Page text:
In spite of the damage caused by earthquakes, bad weather or human ignorance, the mural paintings covering the walls and pillars on the church’s eastern side constitute an exceptional example of frescoes. They are of Byzantine workmanship and of great quality, and they were done by Greek Orthodox iconographers; specialists give their date as the third quarter of the 12th century, under the emperor Manuel Komnenos; they are from the “dynamic” phase of the Komnenian style.
The church’s iconography mainly consists of five scenes:
The frescoes in the three apses can be associated with the Last Judgment: in the northern apse, the Deesis scene shows the intercession; in the central apse, the descent of Christ to hell prefigures the resurrection; and in the southern apse, the bosom of Abraham and the presence of the three patriarchs symbolizes paradise.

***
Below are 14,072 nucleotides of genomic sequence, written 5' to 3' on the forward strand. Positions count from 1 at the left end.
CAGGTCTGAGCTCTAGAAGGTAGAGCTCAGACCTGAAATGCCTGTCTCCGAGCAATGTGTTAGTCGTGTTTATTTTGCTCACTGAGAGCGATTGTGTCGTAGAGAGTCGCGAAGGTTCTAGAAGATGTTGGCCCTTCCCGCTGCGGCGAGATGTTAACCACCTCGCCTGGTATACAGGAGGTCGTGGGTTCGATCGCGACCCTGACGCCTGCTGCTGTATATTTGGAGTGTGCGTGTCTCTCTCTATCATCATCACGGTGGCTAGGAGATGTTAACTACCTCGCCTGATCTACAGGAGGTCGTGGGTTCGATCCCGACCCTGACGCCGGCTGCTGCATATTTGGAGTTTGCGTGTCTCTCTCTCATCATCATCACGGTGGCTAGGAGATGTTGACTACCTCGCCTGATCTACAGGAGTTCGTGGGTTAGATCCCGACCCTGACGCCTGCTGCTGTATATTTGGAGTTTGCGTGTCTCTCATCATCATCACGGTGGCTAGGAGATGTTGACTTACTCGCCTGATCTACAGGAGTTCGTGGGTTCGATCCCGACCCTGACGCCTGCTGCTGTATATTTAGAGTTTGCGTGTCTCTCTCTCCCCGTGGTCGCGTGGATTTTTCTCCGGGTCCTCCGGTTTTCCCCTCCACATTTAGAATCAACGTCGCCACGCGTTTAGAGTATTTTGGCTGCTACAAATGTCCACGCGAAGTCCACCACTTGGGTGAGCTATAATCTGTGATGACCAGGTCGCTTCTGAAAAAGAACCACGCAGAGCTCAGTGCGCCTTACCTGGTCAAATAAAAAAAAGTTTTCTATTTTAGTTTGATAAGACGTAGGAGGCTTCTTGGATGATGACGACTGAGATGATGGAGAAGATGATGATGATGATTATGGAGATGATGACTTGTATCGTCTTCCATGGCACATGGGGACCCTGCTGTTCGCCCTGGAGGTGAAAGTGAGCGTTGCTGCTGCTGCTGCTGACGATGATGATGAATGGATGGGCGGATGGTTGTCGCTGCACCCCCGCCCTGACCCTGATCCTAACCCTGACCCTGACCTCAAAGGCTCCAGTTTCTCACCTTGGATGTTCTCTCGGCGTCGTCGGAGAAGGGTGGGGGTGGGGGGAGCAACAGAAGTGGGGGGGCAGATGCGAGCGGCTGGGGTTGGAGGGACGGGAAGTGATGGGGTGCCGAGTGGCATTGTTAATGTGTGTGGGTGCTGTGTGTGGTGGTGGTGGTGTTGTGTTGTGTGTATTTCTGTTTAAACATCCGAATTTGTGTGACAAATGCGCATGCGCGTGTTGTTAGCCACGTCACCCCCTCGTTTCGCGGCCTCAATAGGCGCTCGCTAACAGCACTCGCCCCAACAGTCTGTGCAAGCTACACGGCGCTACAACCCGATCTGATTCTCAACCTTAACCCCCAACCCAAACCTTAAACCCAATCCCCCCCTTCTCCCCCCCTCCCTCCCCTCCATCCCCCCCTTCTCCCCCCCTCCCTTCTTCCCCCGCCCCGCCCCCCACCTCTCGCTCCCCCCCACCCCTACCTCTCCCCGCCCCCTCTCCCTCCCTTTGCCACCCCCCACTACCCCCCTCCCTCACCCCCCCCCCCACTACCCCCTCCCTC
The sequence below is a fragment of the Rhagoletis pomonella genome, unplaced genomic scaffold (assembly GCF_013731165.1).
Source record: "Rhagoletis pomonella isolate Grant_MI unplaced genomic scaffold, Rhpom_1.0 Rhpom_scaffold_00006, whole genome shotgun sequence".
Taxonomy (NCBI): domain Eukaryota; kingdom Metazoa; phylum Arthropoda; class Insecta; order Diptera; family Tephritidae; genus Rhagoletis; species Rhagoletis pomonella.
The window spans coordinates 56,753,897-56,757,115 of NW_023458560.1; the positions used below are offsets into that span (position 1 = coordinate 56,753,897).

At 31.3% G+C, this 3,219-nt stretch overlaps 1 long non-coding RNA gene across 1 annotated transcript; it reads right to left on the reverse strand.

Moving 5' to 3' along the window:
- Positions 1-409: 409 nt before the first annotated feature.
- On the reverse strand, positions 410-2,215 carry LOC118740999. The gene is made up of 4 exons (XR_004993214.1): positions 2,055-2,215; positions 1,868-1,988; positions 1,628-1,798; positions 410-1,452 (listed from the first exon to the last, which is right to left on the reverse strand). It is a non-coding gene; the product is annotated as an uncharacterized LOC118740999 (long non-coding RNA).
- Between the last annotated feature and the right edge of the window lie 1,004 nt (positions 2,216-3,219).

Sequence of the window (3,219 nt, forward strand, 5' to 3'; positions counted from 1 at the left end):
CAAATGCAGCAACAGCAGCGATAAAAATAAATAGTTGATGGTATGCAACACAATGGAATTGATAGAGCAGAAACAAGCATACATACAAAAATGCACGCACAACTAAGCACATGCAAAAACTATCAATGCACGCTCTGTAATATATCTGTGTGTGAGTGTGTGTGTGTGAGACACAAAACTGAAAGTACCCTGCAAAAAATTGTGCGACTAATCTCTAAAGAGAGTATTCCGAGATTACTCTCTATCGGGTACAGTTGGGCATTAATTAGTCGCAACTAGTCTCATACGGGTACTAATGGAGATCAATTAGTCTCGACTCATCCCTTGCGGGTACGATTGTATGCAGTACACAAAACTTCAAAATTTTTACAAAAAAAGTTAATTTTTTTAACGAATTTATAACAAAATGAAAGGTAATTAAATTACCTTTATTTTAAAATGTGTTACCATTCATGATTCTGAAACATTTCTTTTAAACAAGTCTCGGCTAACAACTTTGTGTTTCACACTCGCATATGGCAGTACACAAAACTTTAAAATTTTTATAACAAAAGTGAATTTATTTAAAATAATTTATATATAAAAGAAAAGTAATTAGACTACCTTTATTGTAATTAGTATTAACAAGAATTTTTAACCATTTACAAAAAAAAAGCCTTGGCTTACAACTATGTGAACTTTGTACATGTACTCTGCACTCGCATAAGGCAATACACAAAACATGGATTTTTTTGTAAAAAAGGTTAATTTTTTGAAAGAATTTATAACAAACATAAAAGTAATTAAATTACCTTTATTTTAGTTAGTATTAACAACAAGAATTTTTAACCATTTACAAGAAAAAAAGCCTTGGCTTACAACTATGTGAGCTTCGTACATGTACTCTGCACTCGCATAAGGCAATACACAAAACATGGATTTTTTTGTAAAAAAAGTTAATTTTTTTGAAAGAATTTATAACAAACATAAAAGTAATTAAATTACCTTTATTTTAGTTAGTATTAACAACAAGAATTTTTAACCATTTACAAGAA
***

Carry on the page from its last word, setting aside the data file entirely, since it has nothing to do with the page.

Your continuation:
On the two side walls: in the north, the Dormition of the Mother of God; in the south, the Crucifixion.
There are other scenes that are at times quite damaged: the presentation of the Lord in the temple, the adoration of the magi, the annunciation of the birth of John the Baptist to his father Zechariah in the temple…
On two of the six central pillars are represented: Saint John the Precursor (John the Baptist) and perhaps Zechariah, his father (clothed in the garments of the High Priest).
These frescoes were described for the first time by Count de Piellat in 1903; this friend of the Catholic communities in Jerusalem showed by means of drawings and aquarels done with great talent the paintings that he saw on the walls of the church which was being restored at the time.
In 1995, German restorers (M. Maul and M. Boimling) began to clean the frescoes. Another team, led by Ms. Isabelle Dangas, continued and completed this work of restoration during the years 2000-2001, highlighting in an exceptional way the colors of the frescoes.